It has been neat to watch the relationships with our neighbors strengthen over the years. It just made sense that we would host a Summer Quest in our neighborhood and use that to minister to the kids and deepen our relationships with them!
Honestly, there was a bit of fear and anxiety in hosting Summer Quest. Would the kids come to our backyard? Would the unchurched parents who know we are part of Grace and know that I work for the church allow their kids to join us four nights in a row in our backyard to “brainwash” them?
And we are the “strict” parents on our cul-de-sac who don’t let our kids go into the neighbor’s homes. The neighborhood kids know that our kids can’t come over for sleepovers, and that they aren’t even allowed in the neighbor’s homes, so why would they come to ours? These types of questions lingered, but we decided to host Summer Quest anyway!
We did a prayer walk with the Powell family in our neighborhood the week before Summer Quest, praying for everyone whose names we knew, asking that the invitation to Summer Quest would be received well, and I believe God answered those prayers! Summer Quest went really well! We had some unchurched kids join us, and even come back each night! They had fun, and even the parents thanked us for doing it!
So the next step was to invite them to worship services on a Sunday morning! Leading the music at Summer Quest made for a great opportunity! “Hey kids, if you come to Grace on Sunday morning, I’m going to invite you up to the stage to sing some of these songs with me!”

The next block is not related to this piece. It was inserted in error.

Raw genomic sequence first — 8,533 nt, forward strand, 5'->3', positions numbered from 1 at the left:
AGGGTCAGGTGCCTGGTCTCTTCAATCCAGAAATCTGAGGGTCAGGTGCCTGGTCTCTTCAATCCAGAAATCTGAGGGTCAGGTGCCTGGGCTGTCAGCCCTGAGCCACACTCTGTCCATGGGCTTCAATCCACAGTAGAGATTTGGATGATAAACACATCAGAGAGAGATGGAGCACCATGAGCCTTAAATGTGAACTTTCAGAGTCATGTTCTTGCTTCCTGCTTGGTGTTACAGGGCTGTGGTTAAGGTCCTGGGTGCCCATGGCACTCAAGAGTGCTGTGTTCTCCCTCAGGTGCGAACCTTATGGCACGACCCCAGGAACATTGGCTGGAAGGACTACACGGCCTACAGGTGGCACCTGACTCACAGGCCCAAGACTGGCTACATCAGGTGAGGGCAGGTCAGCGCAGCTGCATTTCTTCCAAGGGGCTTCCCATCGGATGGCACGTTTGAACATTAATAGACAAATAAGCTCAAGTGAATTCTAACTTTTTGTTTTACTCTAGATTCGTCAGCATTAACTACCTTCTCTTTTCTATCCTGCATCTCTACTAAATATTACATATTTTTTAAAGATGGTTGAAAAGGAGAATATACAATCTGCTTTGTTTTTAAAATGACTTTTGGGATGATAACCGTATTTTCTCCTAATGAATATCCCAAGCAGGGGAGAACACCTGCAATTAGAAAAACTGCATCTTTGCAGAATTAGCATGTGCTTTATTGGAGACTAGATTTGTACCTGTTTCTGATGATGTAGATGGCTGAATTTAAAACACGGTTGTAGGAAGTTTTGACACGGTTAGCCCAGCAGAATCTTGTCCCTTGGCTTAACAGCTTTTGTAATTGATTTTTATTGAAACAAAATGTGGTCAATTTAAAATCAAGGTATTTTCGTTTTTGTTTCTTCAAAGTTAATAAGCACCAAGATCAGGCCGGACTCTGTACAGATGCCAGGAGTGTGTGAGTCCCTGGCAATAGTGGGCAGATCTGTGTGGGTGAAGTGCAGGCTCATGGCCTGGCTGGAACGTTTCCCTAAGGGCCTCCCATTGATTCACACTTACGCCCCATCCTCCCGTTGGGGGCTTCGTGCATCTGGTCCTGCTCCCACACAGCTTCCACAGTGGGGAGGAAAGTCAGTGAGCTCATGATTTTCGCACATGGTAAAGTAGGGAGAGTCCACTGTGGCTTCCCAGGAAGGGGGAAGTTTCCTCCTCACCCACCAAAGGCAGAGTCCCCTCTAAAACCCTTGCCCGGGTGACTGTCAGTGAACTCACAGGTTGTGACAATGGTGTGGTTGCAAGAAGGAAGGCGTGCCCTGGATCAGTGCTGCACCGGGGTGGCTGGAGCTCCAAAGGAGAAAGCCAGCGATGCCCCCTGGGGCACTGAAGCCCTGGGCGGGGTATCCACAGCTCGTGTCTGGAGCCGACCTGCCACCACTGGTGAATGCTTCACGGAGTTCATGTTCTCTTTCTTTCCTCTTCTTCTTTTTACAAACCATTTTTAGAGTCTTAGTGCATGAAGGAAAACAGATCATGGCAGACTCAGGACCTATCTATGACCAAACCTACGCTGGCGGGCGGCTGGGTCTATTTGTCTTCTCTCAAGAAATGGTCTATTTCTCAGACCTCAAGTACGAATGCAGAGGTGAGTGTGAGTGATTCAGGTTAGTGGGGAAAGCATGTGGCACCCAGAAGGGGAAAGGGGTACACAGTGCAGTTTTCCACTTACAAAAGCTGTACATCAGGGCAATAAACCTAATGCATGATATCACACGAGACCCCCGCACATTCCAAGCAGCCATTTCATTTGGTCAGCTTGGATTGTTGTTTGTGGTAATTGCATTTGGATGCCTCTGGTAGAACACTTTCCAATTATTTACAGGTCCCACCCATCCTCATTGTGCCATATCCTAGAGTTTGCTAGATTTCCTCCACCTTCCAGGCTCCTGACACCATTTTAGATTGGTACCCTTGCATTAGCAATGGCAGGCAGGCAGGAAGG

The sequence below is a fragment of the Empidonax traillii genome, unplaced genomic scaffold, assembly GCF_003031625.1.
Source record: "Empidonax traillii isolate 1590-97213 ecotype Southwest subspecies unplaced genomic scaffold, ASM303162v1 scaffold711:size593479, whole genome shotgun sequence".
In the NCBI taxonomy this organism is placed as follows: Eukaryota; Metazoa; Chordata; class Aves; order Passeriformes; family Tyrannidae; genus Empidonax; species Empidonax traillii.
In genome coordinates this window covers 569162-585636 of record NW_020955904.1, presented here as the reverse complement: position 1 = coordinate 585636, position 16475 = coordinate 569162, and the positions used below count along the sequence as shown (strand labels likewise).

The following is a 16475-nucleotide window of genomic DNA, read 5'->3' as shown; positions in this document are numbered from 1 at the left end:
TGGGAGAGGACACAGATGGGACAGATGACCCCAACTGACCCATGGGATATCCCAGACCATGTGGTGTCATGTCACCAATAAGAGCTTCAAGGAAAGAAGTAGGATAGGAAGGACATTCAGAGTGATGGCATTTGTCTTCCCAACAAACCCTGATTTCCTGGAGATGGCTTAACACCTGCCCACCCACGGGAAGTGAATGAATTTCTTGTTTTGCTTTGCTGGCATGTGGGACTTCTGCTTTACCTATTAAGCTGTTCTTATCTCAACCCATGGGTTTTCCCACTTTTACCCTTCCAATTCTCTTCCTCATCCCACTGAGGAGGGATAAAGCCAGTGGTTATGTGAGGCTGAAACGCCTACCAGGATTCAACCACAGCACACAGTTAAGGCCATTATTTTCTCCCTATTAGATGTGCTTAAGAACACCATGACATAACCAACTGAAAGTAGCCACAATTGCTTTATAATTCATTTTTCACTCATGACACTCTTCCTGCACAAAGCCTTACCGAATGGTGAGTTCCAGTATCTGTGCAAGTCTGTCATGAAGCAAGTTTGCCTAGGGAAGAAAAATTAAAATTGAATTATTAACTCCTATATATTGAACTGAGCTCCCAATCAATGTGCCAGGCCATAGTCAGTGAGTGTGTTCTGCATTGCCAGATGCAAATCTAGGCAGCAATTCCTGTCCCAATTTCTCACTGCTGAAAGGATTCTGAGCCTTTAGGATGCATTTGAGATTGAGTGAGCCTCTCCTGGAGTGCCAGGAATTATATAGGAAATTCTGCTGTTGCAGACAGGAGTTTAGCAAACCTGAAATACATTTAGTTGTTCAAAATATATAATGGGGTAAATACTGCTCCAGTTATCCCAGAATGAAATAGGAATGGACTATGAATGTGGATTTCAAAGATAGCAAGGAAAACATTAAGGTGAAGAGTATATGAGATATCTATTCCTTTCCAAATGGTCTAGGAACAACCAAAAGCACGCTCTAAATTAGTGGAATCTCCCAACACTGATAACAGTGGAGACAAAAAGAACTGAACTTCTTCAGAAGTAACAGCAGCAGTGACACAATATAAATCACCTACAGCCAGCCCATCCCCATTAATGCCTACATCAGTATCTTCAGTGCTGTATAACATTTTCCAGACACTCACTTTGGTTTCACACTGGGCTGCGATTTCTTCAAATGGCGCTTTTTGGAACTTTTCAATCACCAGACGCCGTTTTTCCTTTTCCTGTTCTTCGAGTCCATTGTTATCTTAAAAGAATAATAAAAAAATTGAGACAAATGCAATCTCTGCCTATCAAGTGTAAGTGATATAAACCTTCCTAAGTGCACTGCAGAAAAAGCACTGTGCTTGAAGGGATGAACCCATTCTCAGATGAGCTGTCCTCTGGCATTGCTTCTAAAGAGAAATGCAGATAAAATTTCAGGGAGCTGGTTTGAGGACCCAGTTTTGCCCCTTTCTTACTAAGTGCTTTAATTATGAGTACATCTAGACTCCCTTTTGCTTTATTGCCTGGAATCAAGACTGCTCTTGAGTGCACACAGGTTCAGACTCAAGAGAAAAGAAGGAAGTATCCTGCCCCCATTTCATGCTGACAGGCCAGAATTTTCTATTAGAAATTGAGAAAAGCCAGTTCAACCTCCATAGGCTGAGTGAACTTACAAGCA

One of the girls in our neighborhood taught me the floss dance during Summer Quest, so I even agreed to do it if she showed up on at our worship service! Sure enough, Alyssa and her parents showed up, and she MADE SURE that I knew she was there! So being a man of my word, I did the floss for a few seconds. It was embarrassing, but totally worth seeing the family in our worship service!
Maybe you wrestled with hosting a Summer Quest in your neighborhood, and decided not to. I don’t blame you, it’s kind of scary, but I ask that you strongly consider hosting next year! It will be worth it! God has “sent” all of us to our neighborhoods to point people to Jesus!
If that feels intimidating to you, start with prayer. Learn the people’s names in your neighborhood and begin praying for them regularly! When you take a walk, pray for your neighbors as you pass their homes! Then look for opportunities to get to know them. Don’t even bring up spiritual matters in your first conversations; just show a genuine interest in them! Church, let’s grow together in our love for the people around us!